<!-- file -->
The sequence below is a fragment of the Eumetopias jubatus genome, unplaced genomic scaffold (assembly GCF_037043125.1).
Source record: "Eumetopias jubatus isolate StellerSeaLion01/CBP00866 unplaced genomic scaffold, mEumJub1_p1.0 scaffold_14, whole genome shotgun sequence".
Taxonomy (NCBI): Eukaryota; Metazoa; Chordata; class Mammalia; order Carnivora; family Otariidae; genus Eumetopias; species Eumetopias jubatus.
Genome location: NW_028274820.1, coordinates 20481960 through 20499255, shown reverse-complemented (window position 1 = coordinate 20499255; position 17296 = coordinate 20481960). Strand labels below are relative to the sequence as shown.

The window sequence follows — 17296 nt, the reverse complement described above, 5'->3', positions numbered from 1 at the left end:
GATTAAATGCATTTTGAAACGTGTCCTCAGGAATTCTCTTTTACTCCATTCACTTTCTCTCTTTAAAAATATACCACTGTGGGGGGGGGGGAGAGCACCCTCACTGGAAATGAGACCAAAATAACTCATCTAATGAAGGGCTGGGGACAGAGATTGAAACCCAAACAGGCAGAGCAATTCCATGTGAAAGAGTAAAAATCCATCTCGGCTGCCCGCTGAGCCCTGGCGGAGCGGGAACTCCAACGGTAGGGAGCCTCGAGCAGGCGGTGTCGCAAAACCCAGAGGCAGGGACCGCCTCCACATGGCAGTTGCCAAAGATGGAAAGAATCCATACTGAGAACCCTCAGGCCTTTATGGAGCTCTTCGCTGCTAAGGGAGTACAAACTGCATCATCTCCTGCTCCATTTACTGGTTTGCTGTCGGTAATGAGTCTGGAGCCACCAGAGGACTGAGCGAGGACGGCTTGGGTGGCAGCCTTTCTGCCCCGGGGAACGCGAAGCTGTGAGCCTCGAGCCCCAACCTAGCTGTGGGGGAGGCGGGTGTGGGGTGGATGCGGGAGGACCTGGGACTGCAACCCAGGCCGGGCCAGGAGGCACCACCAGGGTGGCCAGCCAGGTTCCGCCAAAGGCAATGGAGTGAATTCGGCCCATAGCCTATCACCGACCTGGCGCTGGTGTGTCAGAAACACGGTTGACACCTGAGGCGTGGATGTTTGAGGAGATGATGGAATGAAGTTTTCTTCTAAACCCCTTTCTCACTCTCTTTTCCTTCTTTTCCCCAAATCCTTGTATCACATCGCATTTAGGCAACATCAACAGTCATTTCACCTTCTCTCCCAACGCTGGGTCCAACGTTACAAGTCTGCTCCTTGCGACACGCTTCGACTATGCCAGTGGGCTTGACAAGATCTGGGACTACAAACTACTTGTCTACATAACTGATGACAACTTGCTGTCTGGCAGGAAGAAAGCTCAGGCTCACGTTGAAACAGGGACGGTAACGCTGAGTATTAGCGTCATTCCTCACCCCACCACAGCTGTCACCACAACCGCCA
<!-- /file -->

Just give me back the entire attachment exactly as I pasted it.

The sequence below is a fragment of the Eumetopias jubatus genome, unplaced genomic scaffold (assembly GCF_037043125.1).
Source record: "Eumetopias jubatus isolate StellerSeaLion01/CBP00866 unplaced genomic scaffold, mEumJub1_p1.0 scaffold_14, whole genome shotgun sequence".
Taxonomy (NCBI): Eukaryota; Metazoa; Chordata; class Mammalia; order Carnivora; family Otariidae; genus Eumetopias; species Eumetopias jubatus.
Genome location: NW_028274820.1, coordinates 20481960 through 20499255, shown reverse-complemented (window position 1 = coordinate 20499255; position 17296 = coordinate 20481960). Strand labels below are relative to the sequence as shown.

The window sequence follows — 17296 nt, the reverse complement described above, 5'->3', positions numbered from 1 at the left end:
GATTAAATGCATTTTGAAACGTGTCCTCAGGAATTCTCTTTTACTCCATTCACTTTCTCTCTTTAAAAATATACCACTGTGGGGGGGGGGGAGAGCACCCTCACTGGAAATGAGACCAAAATAACTCATCTAATGAAGGGCTGGGGACAGAGATTGAAACCCAAACAGGCAGAGCAATTCCATGTGAAAGAGTAAAAATCCATCTCGGCTGCCCGCTGAGCCCTGGCGGAGCGGGAACTCCAACGGTAGGGAGCCTCGAGCAGGCGGTGTCGCAAAACCCAGAGGCAGGGACCGCCTCCACATGGCAGTTGCCAAAGATGGAAAGAATCCATACTGAGAACCCTCAGGCCTTTATGGAGCTCTTCGCTGCTAAGGGAGTACAAACTGCATCATCTCCTGCTCCATTTACTGGTTTGCTGTCGGTAATGAGTCTGGAGCCACCAGAGGACTGAGCGAGGACGGCTTGGGTGGCAGCCTTTCTGCCCCGGGGAACGCGAAGCTGTGAGCCTCGAGCCCCAACCTAGCTGTGGGGGAGGCGGGTGTGGGGTGGATGCGGGAGGACCTGGGACTGCAACCCAGGCCGGGCCAGGAGGCACCACCAGGGTGGCCAGCCAGGTTCCGCCAAAGGCAATGGAGTGAATTCGGCCCATAGCCTATCACCGACCTGGCGCTGGTGTGTCAGAAACACGGTTGACACCTGAGGCGTGGATGTTTGAGGAGATGATGGAATGAAGTTTTCTTCTAAACCCCTTTCTCACTCTCTTTTCCTTCTTTTCCCCAAATCCTTGTATCACATCGCATTTAGGCAACATCAACAGTCATTTCACCTTCTCTCCCAACGCTGGGTCCAACGTTACAAGTCTGCTCCTTGCGACACGCTTCGACTATGCCAGTGGGCTTGACAAGATCTGGGACTACAAACTACTTGTCTACATAACTGATGACAACTTGCTGTCTGGCAGGAAGAAAGCTCAGGCTCACGTTGAAACAGGGACGGTAACGCTGAGTATTAGCGTCATTCCTCACCCCACCACAGCTGTCACCACAACCGCCA